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New communities and cities

Migration, urbanization, the youth bulge, ageing populations and, highly networked citizens are changing the make-up of society. How will National Societies engage with communities when the very nature of community is changing?
The make-up of our society is rapidly changing. Decades of technological advancement and global integration of trade have seen millions lifted out of poverty and a rapidly expanding middle class, especially in Asia. By 2020, a majority of the world’s population will live in middle-class or rich households for the first time ever, and by 2030, this number will exceed 5 billion people. However, the benefits of economic and technological change have not been equally shared and the pace of change has left political, regulatory and welfare systems unable to cope, fostering division and aggravating grievances. Since the Global Financial Crisis, the middle class has been hollowed out in many advanced and some emerging economies, with incomes stagnating or even declining.  Meanwhile, the richest 1% accumulated more wealth than the rest of the world put together. Alongside this backdrop is a growing number of migrants and displaced people that create more fluid, mobile and diverse communities with distinct, and sometime divergent, worldviews. Much of the population movement reinforces the trend of urbanization. As many as 1 in 3 people living in cities will be in informal settlements within the S2030 period and will experience significant deprivation, particularly in Africa where this growth is projected to be the most pronounced and the most severe. For many National Societies, the defining issue of their relevance will be in how well they engage with and support the needs of those communities living in urban informal settlements.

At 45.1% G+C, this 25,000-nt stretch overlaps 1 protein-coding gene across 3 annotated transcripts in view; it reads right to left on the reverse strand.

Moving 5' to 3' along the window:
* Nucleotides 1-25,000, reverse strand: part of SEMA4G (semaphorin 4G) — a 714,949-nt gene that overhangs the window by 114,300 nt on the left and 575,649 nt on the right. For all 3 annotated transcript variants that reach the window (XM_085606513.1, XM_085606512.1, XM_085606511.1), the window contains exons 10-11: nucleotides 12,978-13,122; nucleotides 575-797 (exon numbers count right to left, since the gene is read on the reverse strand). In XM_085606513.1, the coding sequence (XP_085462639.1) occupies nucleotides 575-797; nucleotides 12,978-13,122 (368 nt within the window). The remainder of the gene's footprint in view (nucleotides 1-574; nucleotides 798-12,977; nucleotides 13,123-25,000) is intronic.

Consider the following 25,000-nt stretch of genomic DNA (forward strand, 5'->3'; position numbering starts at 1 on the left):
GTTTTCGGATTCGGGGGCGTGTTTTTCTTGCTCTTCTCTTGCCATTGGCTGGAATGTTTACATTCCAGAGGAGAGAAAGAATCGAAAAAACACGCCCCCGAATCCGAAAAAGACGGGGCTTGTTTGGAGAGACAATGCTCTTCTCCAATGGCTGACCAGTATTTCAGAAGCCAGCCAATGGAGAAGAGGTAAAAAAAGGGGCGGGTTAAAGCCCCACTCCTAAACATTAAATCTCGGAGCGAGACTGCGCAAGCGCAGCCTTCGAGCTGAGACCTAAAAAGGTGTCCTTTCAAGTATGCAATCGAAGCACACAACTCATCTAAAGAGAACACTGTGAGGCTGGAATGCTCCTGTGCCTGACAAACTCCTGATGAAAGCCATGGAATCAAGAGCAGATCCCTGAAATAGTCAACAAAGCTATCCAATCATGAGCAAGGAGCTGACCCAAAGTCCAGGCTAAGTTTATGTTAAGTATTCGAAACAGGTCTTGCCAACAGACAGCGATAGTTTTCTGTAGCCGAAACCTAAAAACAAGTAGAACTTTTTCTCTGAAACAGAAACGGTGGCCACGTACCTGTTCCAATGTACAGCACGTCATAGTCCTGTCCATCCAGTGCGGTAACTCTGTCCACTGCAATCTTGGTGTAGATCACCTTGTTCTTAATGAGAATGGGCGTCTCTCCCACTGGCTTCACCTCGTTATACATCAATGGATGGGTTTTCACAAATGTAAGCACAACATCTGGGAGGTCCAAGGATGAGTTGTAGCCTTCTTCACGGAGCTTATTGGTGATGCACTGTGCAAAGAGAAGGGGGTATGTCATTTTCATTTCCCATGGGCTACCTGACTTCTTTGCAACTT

The complex confluences of diverse issues including increasing migration (forced and voluntary), social and physical mobility, the inexorable growth and complexity of cities, the youth bulge in developing countries and an ageing population in developed and middle-income countries, the evolution of online tools and connectivity – are fast changing the fabric of societies and driving the (trans)formation of communities. Threaded through these complex changes, individuals are engaging with each other and with institutions differently, creating spaces for emergent community groups as well as virtual ones. A democratization of voice from previously marginalised or minority groups and a need for self-identity, agency and presence in decision-making are conflicting with traditional, mainstream ideologies and established political order. The impacts of these changes are being seen every day across a range of issues – be it raised awareness on LGBTQI, gender relations, race relations and youth voice issues amongst others. In many pockets, civil society is pushing back against the status quo, refusing to be spoken for and demanding change from both governments and institutions. How we think about the make-up of communities, and the assumptions that underpin this, is being challenged in this shifting landscape.